I'd like some assistance in understanding the IUPAC name for tetrahedrane. I understand the basics of polycyclic ring naming however this example has me confused.



1 Answer 1


Let's start with bicyclobutane:


The proper name for this compound is bicyclo[1.1.0]butane. The compound is numbered starting at one bridgehead and working around. The numbers in brackets represent the number of atoms between the bridgeheads.

Now, tetrahedrane, which has an extra bridge between carbon atoms 2 and 4:


Once again, we list all of the bridges in the brackets, but we have an extra bridge, and it is not between the main bridgeheads (1 and 3). We list this extra bridgehead last and then use superscript locants to indicate which ring atoms this bridge connects. This extra bridge is between carbon atoms 2 and 4, thus $0^{2,4}$: tricyclo[$^{2,4}$]butane.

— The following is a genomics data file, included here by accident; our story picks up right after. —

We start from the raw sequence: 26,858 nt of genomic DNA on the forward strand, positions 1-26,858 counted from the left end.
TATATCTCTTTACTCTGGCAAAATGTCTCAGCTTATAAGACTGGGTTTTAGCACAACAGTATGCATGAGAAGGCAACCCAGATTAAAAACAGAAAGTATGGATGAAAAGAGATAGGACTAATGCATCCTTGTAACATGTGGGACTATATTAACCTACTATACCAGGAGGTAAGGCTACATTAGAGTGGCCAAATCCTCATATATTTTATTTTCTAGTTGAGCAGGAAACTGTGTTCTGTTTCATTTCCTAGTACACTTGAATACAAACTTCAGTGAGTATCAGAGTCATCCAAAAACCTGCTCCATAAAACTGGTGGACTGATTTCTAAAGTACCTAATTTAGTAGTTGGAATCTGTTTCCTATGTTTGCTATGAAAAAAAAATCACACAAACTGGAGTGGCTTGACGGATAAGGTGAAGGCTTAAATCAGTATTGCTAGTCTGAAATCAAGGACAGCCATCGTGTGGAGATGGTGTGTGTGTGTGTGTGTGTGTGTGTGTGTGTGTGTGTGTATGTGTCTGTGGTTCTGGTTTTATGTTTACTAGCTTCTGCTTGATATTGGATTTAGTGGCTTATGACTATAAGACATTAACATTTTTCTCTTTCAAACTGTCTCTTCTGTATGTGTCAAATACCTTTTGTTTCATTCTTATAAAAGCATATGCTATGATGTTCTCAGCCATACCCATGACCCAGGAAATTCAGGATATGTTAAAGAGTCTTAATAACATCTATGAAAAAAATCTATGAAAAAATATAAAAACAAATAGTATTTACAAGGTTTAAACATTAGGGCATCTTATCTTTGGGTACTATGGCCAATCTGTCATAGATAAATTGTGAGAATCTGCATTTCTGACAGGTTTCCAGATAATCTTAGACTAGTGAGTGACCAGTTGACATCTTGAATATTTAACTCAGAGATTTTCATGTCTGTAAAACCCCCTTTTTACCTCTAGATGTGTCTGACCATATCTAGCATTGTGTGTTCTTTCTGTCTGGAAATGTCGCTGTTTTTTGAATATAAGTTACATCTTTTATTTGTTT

For more examples, including applying the rules to crazier ring systems, here is the IUPAC publication

  • $\begingroup$ link at the end is dead $\endgroup$
    – imrobert
    Dec 21, 2023 at 20:15

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